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Suppose $a<b$ and $f:[a,b] \to [a,b]$ be continous. Suppose that $x \neq y$ in $[a,b]$ with $f(x)=y$ and $f(y)=x$. Prove that $f$ has a fixed point in $(x,y)$.

So I was thinking of considering the function $g(x)=f(x)-x$, which we know is continuous. Then we also know that because $f(a) \geq a$ that $g(a)=f(a)-a \geq 0$. Similarly, because $f(b) \leq b$ then $g(b)=f(b)-b \leq 0$.

Can we just use the fact that because $g(x)$ is continuous, $0 \in [g(b),g(a)]$, the IVT says there exists $c \in [a,b]$ such that $g(c)=f(c)-c=0$ so $f(c)=c$? Then we know $c$ is a fixed point.

How do we show that $c$ is in $(x,y)$??

We know that $g(x)=f(x)-x=y-x \neq 0$ and $g(y)=f(y)-y=x-y \neq 0$ but we don't know that those are in $(a,b)$?

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You've essentially stated the argument. But, rather restrict $f$ to $[x,y]$ (where w.l.o.g $x<y$). Then, define $g:[x,y]\to\mathbb R$ by

$$g(t)=f(t)-t$$

for any $t\in [x,y]$. As $f$ is continuous on $[a,b]$ and $[x,y]\subseteq [a,b]$, $g$ is continuous on $[x,y]$. Also, you have $g(x)=f(x)-x=y-x>0$ and $g(y)=f(y)-y=x-y<0$ as $x<y$.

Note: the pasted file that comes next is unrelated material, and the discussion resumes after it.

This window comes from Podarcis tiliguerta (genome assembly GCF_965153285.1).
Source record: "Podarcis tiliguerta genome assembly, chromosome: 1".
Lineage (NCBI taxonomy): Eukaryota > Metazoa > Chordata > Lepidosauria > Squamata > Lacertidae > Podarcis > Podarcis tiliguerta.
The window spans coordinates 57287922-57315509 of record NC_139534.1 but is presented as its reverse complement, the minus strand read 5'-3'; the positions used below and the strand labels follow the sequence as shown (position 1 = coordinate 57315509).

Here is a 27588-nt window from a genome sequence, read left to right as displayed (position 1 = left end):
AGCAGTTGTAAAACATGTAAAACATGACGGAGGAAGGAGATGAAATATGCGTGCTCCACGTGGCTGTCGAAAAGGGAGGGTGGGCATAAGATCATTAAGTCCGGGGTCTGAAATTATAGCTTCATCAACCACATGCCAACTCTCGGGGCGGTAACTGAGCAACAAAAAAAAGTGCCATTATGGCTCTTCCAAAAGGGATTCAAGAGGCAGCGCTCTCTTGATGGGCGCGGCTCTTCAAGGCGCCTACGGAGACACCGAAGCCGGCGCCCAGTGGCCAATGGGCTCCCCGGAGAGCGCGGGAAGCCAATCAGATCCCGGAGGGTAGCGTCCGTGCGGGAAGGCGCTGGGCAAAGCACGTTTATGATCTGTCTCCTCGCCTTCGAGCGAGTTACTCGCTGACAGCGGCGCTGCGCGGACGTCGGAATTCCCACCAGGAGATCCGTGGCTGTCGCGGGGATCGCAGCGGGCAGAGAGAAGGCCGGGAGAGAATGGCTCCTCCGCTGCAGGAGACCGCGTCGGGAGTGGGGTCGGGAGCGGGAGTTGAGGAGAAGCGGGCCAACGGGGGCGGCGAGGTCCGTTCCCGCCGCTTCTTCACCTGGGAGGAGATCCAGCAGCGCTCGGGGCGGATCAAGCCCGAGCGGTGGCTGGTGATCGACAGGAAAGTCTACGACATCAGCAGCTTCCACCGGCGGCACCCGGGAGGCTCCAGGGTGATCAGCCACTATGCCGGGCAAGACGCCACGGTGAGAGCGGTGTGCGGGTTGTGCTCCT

Thus, by the intermediate value theorem, there is a $s\in (x,y)$ such that $g(s)=0$, i.e. $f(s)=s$.

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Without loss of generality you can assume that $x < y$. Now consider $g(t) = f(t) - t$ not on the entire interval $[a, b]$ but only on $[x, y]$.

Then $ g(x) = y- x$ and $g(y) = x-y$ have opposite sign, so that you can apply the intermediate value theorem.

Note also that I have chosen a different variable name ($t$ instead of $x$) for defining $g$, in order to avoid confusion between that variable and the given (fixed) value $x$.

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